February was a hard time for me. I was overwhelmed with all the options for planting out my spring beds. And since I knew that 2022 was a planning year, I wanted to trial absolutely everything! Yet, to execute on my goal to have 10 bouquets of flowers consistently from mid-summer to fall, I needed more information than was readily available from the books and resources available to me at that time. Remember that I am in USDA Zone 6a (old 7b).
Recommendations after this first year:
- Buy the Specialty Cut Flowers reference manual by Allan Artmitage. Purchase here and get it signed!
- Use data to fuel your decisions (that is why I started the cut flower data database here).
- Choose seed mixes to get to know what colors and types that you like. This can be a mix in a specific color pallet like Johnny’s Potomac Early Sunrise Mix F1 snapdragon seed mix.
- Variety doesn’t make trialing easier. Choose a few varieties to trial rather than lots of experiments!
- There are two slow parts to the season – the transition from spring to summer and summer to fall. Make sure to get specialty plants to bloom in this time. For spring to summer, look to biennials and group 2 snapdragons. For the transition from summer to fall, be sure to plant a snapdragon that loves this time line Monaco F1 series by PanAmerican Seed®.
First, lets start with the data I didn’t have last year: I need to know how many stems to expect per plant so that I know how many seeds, bulbs, corms, rhizomes, cuttings, etc. to propagate. And this information then fuels how many bulbs, corms, rhizomes and seed I need to buy (or already should have purchased) for the next season. [Sidebar: This is why I started the cut flower data database (see note too above). The beta is available still for testing. I will formally launch this resource and my podcast later this month.]
For an example, I’ll use the diva of the garden, ranunculus! These plants have been meticulously bred and analyzed by the good European folks, and most specifically the Dutch. They’ve had a corner on the flower propagation market since the Tulip Craze of 1637! While I have several varieties of ranunculus, I bought only those that have no restriction on re-use of the corms by plant patents or plant breeder rights (read my blog for more on the restrictions).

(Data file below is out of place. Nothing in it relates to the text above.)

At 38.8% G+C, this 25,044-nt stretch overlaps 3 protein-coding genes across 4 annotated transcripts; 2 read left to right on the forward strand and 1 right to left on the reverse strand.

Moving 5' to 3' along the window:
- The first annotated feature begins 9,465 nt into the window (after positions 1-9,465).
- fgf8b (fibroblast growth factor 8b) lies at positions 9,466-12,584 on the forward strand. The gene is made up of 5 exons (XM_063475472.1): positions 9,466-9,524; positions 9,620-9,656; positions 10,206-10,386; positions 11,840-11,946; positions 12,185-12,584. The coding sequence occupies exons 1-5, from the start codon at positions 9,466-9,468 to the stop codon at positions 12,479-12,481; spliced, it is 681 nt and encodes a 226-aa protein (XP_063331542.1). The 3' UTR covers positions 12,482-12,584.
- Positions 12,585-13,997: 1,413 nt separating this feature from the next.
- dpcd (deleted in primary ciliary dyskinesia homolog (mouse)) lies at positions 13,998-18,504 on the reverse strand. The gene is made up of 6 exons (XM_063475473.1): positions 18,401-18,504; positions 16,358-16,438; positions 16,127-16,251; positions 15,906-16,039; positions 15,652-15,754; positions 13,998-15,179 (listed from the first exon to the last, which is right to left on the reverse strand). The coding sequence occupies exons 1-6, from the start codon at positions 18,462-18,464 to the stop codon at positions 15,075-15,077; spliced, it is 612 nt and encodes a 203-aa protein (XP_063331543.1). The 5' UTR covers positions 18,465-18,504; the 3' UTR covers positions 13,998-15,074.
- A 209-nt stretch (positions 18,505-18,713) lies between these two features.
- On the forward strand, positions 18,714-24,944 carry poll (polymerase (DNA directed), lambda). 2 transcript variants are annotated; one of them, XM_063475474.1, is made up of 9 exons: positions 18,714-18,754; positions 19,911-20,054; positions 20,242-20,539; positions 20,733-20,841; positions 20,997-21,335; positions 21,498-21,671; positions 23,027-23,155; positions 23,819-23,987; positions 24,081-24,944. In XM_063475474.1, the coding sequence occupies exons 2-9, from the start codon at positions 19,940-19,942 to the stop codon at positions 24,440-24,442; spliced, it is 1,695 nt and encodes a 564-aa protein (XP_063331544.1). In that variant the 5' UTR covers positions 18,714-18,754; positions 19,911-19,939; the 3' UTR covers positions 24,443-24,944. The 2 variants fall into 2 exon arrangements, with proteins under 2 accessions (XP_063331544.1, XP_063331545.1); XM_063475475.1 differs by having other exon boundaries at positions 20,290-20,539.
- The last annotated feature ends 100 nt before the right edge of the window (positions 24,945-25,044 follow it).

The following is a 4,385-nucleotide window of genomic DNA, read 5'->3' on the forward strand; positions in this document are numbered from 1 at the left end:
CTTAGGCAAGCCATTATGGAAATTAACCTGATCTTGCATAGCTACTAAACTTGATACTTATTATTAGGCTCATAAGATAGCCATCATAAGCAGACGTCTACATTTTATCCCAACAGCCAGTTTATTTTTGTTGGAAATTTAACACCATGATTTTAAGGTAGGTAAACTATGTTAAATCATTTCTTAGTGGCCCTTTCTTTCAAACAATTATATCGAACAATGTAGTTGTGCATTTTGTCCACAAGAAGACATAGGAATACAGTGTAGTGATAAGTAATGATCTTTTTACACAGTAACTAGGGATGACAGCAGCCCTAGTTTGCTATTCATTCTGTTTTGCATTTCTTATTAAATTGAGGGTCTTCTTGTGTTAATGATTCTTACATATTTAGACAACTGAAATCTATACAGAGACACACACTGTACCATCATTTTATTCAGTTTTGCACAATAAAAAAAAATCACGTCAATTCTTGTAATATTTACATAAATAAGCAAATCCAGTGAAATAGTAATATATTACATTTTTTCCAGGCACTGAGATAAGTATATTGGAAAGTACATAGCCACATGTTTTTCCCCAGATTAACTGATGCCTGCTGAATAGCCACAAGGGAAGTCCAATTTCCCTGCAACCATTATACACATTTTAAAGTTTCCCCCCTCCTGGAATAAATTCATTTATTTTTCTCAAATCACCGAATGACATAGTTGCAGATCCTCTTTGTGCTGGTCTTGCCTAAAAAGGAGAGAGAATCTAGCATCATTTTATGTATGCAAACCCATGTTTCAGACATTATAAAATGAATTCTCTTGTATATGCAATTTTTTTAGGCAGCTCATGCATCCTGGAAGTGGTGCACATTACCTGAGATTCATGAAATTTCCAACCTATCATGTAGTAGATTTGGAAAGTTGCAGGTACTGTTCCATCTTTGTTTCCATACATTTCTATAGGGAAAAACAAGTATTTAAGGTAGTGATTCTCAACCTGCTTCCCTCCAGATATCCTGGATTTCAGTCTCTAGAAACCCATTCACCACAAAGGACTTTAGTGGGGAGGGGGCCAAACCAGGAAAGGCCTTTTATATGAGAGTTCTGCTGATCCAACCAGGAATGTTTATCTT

“In their spring special for members of the cut flower association was a statement that I knew I would sooner or later run into: “ranunculus must be destroyed after the first growing season and may not be reused, replanted or sold.” The statement didn’t apply to all ranunculus, only certain varieties. But it was clear – the plant breeder rights (PBR) were being zealously protected, and even required a signed acknowledgement from the buyer.
“I found 28 total ranunculus patents for two different breeders – one in the United Kingdom and the other in Italy. The oldest of these patents was 2018, which means that the European breeders would have exclusive rights to clone these varieties [of ranunculus] until sometime after 2038 in the United States.” – Breeding plants in a world of plant patents and PBRs
According to Utah State University’s 2022 study,† ranunculus can produce 2-14 stems per plant with the higher productivity in protected tunnels. For their study, and my own work, I am making the assumption of six sale quality stems per plant and a 10-week harvest period.
For background here are my goals/plans for the mid-spring offering (Community Supported Agriculture or CSA) and my math. Keep in mind that there also will be bloom spill over from my early spring planting such as anemones, muscari, narcissus, and tulips.
MID-SPRING CSA – 6-week subscription
Bouquet 15 stems
Arrangements 20 stems
|hellebore, peony, tulip, iris||canturbury bells, columbine, delphinium, foxglove, gillyflower (scented stock), larkspur||Iceland poppies||ranunculus, early snapdragons (group 1-2)||allium, corn cockle, grains, lunaria, nigella||lilac, mint, viburnum|
|1 stem||4 stems||2 stems||6-8 stems||1-2 stems||1-3 stems|
Mid-Spring Goal: 10 bouquets for 10 weeks; 4 ranunculus flowers each bouquet (spill over into late spring goals)
|Stem Need||Production Assumption||Total Need||Overplant Assumption||Total Requirements|
|40 weekly||1 stem every other week||80 corms||1/3 lost to rot/pests/failure (multiply by 1.3)||104 corms|
|400 season||6 stems per plant||67 corms||1/3 lost to rot/pests/failure (multiply by 1.3)||87 corms|
|131 + the 20ish corms I harvested from the plants that didn’t bloom this year|
My 8’x4’ covered bed can fit 82 plants with a 6×6 inch spacing. I’ll do a low tunnel in a small raised bed for the rest. Yay! I will have extras for sale in January!
Quick note about snapdragons, which I will cover next week in depth. Each type of snap is now bred for different conditions. My early spring snap will be Cool F1 series (group 1) by PanAmerican Seed. Mid- and late-spring snap will be the Maryland F1 series (group 2) also by PanAmerican. Summer snaps will be Madam Butterfly and Potomac.
I hope that this plan outline and math helps you too! I may post my spring succession and final plans once it is completely done. Almost there!
† Rauter, S; Stock, M; and Ward, R. “Ranunculus Cut Flower Production Budget, One High Tunnel, Northern Utah, 2022.” Utah State University Extension Publication, September 2022. Read study here.